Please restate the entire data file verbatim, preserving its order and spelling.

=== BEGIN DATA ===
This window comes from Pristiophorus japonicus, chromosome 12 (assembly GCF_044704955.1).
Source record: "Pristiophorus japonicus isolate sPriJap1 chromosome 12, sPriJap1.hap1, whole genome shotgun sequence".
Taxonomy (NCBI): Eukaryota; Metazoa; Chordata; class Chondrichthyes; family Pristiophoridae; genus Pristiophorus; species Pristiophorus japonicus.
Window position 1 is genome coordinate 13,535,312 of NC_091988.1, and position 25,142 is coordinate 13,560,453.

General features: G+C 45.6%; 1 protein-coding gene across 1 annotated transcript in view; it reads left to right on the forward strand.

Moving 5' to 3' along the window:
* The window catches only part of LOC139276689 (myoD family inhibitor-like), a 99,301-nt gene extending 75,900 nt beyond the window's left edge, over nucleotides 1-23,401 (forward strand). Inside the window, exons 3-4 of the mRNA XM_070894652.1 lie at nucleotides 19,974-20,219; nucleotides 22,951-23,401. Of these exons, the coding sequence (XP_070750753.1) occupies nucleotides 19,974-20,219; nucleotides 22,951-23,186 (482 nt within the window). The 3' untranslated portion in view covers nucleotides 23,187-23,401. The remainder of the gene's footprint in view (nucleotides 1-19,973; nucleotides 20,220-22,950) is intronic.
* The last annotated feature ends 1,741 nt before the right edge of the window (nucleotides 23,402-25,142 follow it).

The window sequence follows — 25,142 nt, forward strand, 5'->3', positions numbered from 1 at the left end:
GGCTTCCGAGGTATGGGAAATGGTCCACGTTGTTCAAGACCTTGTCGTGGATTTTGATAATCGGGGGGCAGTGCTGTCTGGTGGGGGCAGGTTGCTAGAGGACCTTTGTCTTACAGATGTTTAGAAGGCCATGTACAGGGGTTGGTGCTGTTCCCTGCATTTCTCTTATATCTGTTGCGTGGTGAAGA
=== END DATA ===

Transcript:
This window comes from Pristiophorus japonicus, chromosome 12 (assembly GCF_044704955.1).
Source record: "Pristiophorus japonicus isolate sPriJap1 chromosome 12, sPriJap1.hap1, whole genome shotgun sequence".
Taxonomy (NCBI): Eukaryota; Metazoa; Chordata; class Chondrichthyes; family Pristiophoridae; genus Pristiophorus; species Pristiophorus japonicus.
Window position 1 is genome coordinate 13,535,312 of NC_091988.1, and position 25,142 is coordinate 13,560,453.

General features: G+C 45.6%; 1 protein-coding gene across 1 annotated transcript in view; it reads left to right on the forward strand.

Moving 5' to 3' along the window:
* The window catches only part of LOC139276689 (myoD family inhibitor-like), a 99,301-nt gene extending 75,900 nt beyond the window's left edge, over nucleotides 1-23,401 (forward strand). Inside the window, exons 3-4 of the mRNA XM_070894652.1 lie at nucleotides 19,974-20,219; nucleotides 22,951-23,401. Of these exons, the coding sequence (XP_070750753.1) occupies nucleotides 19,974-20,219; nucleotides 22,951-23,186 (482 nt within the window). The 3' untranslated portion in view covers nucleotides 23,187-23,401. The remainder of the gene's footprint in view (nucleotides 1-19,973; nucleotides 20,220-22,950) is intronic.
* The last annotated feature ends 1,741 nt before the right edge of the window (nucleotides 23,402-25,142 follow it).

The window sequence follows — 25,142 nt, forward strand, 5'->3', positions numbered from 1 at the left end:
GGCTTCCGAGGTATGGGAAATGGTCCACGTTGTTCAAGACCTTGTCGTGGATTTTGATAATCGGGGGGCAGTGCTGTCTGGTGGGGGCAGGTTGCTAGAGGACCTTTGTCTTACAGATGTTTAGAAGGCCATGTACAGGGGTTGGTGCTGTTCCCTGCATTTCTCTTATATCTGTTGCGTGGTGAAGA